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DHSS Press Release

Rita Landgraf, Secretary
Jill Fredel, Director of Communications
302-255-9047, Cell 302-357-7498
Email: jill.fredel@delaware.gov

Date: October 20, 2014


NEW CASTLE (Oct. 20, 2014) - Delaware Department of Health and Social Services' Division of Substance Abuse and Mental Health (DHSS/DSAMH) has received a $10 million grant award from the Substance Abuse and Mental Health Services Administration (SAMHSA) for the Partnership for Success (PFS) program that will provide substance abuse prevention services and programming to Delawareans ages 12 to 25. Partnership for Success services will expand on the State's efforts to reduce underage drinking and drug use by minors and young adults.

Partnership for Success services will be statewide with universal programs reaching more than 50,000 young people, selective programs reaching 5,000 young Delawareans and indicated programming reaching at least 10,000 Delawareans annually once the project has been fully implemented. Partnership for Success will focus on preventing underage drinking among 12- to 20-year-olds and the abuse of prescription drugs by Delawareans ages 12 to 25.

"To reduce the impact of addiction in our state and save lives, we must involve three areas: treatment and recovery, criminal justice, and prevention and education," Department of Health and Social Services Secretary Rita Landgraf said. "We know we will achieve our greatest success if we can educate and prevent substance use among our young people."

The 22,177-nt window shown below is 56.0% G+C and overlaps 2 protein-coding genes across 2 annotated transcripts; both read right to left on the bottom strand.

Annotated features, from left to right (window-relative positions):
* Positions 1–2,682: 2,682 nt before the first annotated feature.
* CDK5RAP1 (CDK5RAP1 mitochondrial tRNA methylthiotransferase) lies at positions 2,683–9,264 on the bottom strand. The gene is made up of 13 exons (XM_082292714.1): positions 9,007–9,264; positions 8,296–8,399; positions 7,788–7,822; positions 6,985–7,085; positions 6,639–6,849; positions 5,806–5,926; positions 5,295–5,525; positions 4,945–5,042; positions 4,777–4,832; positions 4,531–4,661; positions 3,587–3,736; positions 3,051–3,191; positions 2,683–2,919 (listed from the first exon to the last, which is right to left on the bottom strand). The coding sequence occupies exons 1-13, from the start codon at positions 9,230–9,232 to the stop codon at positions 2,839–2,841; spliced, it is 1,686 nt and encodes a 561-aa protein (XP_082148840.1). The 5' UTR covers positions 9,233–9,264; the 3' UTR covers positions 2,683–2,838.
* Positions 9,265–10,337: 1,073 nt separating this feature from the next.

According to the Center for Drug & Alcohol Studies at the University of Delaware, 35 percent of 11th-graders in Delaware reported using alcohol at least once a month in 2013, with 62 percent saying they used it in the past year and 71 percent saying they has used it in their lifetimes. Among eighth-graders, 14 percent reported at least monthly use of alcohol, with 31 percent saying they used it within the last year and 40 percent in their lifetimes.

As for marijuana, 26% of Delaware 11th-graders and 9 percent of eighth-graders reported at least monthly use during 2013, according to the UD study. And 17 percent of 11-graders and 10 percent of eighth-graders reporting using prescription drugs during the past year not prescribed for them.

"We have heard from too many young people with addiction issues that they began by using alcohol or by experimenting with prescription drugs, often from their parents' medicine cabinets," said Dr. Karyl Rattay, director of DHSS' Division of Public Health and co-chair of the state's Prescription Drug Action Committee (PDAC). "We need to educate young people, their parents and other adults that even one usage of alcohol, marijuana or prescription drugs can have dangerous consequences."

The Partnership for Success grant award will be spread out over the course of five years with roughly $2 million used on Partnership for Success programs and services per year. DHSS will use a competitive bid process to engage potential community-based and statewide, non-profit and for-profit organizations whose mission and target populations meet the requirement of the grant.

Partnership for Success services are expected to begin later this year.

For more information, call DHSS' Division of Substance Abuse and Mental Health at 302-255-9493.

Delaware Health and Social Services is committed to improving the quality of the lives of Delaware's citizens by promoting health and well-being, fostering self-sufficiency, and protecting vulnerable populations.